What is Hollywood, you ask, dear children? A quorum of whores babbling endlessly on about fucking while the bordello is razed for a penny arcade -- Paul Bern

Friday, October 29, 2010


The proliferation of special interests fostered by multiculturalism is [...] conducive to a politics of 'divide and rule' that can only benefit those who benefit most from the status quo. There is no better way of heading off the nightmare of unified political action by the economically disadvantaged that might issue in common demands than to set different groups of the disadvantaged against one another. Diverting attention away from shared disadvantages such as unemployment, poverty, low-quality housing and inadequate public services is an obvious long-term anti-egalitarian objective. Anything that emphasizes the particularity of each group's problems at the expense of a focus on the problems they share with others is thus to be welcomed.

The devil's deal that was struck when some on the left chose to pursue "the politics of identity" as a quixotic revolutionary strategy, when the certainties of the Soviet and Maoist wave functions collapsed, was more or less adaptive & opportunistic. They, perhaps unconsciously, perhaps cynically, viewed people as consumers in an ideological supermarket, no longer bound to each other by hard class boundaries, class being an unsexy, limiting idea in the consumerist spectacle. The whole impetus became spectacular, to make certain sub-classes visible as an end in itself, to create ever-fluid Coalitions of Visibility that never had to achieve any actual political goals. The too-clever Era of Brechtian politics had begun for reals.

Brecht: "They include an expectation which is justified by experience but, in the event, disappointed. One might have thought that ... but one oughtn't to have thought it. There was not just one possibility but two; both are introduced, then the second one is en-stranged, then the first as well."

And so politicians became producers and actors of epic theatre, because after all, the play should not cause the spectator to identify emotionally with the characters or action before him or her, but should instead provoke rational self-reflection and a critical view of the action on the stage. This, of course, only becomes a problem when faced with certain ideologies that are NOT KIDDING or post-modern about anything, like for example Chinese Capitalism or nativist neo-fascism, and who have minimal interest in the traditions of epic theatre.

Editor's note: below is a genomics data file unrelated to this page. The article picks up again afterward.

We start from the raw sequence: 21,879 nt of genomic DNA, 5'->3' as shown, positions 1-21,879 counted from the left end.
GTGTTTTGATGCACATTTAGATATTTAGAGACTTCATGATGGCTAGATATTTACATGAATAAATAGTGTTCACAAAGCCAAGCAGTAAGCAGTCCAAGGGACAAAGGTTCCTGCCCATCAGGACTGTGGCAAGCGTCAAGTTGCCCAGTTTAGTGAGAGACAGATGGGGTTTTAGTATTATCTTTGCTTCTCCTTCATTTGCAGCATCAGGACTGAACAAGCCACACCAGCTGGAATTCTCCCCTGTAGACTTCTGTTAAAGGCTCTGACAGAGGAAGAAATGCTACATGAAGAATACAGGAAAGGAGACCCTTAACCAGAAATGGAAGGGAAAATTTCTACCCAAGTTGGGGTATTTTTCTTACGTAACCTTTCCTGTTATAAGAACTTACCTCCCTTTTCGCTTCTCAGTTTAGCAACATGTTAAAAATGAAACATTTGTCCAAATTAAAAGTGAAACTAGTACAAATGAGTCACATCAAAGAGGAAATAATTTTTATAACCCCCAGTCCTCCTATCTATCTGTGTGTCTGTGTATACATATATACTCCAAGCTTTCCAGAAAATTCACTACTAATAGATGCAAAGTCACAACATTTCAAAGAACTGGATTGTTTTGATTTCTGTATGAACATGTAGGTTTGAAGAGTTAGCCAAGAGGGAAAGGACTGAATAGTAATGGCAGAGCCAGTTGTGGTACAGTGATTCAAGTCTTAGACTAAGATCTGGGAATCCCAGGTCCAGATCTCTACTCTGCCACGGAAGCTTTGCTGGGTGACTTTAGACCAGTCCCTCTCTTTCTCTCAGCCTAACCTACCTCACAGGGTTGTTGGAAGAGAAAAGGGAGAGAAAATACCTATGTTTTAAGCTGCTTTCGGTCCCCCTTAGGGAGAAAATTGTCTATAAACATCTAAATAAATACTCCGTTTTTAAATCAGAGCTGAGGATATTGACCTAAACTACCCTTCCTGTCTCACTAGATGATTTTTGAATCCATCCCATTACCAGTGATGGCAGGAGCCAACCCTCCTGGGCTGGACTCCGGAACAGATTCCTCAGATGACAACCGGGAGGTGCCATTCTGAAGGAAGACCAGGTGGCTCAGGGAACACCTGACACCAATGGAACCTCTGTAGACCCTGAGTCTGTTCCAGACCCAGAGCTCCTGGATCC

In her book La tentation obscurantiste, the French journalist Caroline Fourest presents an interesting hypothesis regarding the advance of what we call leftwing culturalism. She notes that the two great prototypical points of identification for the European Left during and after World War II were the anti-totalitarian struggle on the one hand and decolonisation and anti-imperialism on the other. For a long time they were able to co-exist without conflict; but, following the important growth of Islamisms in the Islamic countries and among Muslim immigrant groups, the Left found itself divided according to which of the two principal causes was considered most important. If the anti-totalitarian struggle was considered crucial, people tended to turn against Islamism as yet another form of totalitarianism from the inter-war period. But if the anti-imperialist struggle was considered paramount, the tendency was to support Islamism as a legitimate challenge to Western imperialism, at first in the colonialist version and subsequently in the globalised version. This latter choice naturally opened up the Left to culturalism. This turns out to be a twofold problem for the hardline, multi-cultural left wing: culture means at once too little and too much. On the one hand, it is very important, in that it provides an individual with an identity and therefore the right to political care and protection – conservatism built into the culturalist concept of culture. On the other hand, the Left has historically maintained that culture has no meaning, for it is economic and social conditions that are the critical determining factors. Yet at the same time, this Marxist doctrine is behind the multiculturalist idea that all cultures, irrespective of how anti-democratic and anti-liberal they are, can a priori co-exist in the same society. This duality is naturally a constant source of confusion for hardline leftwing multiculturalism. Culture is at once an immutable source of profound identity and at the same time a purely surface phenomenon based on economic determinants. It is naturally impossible for both to be true.
But why worry about it? Let's take that nice mediterranean cruise to Heideggerian quietism with Godard!

No comments: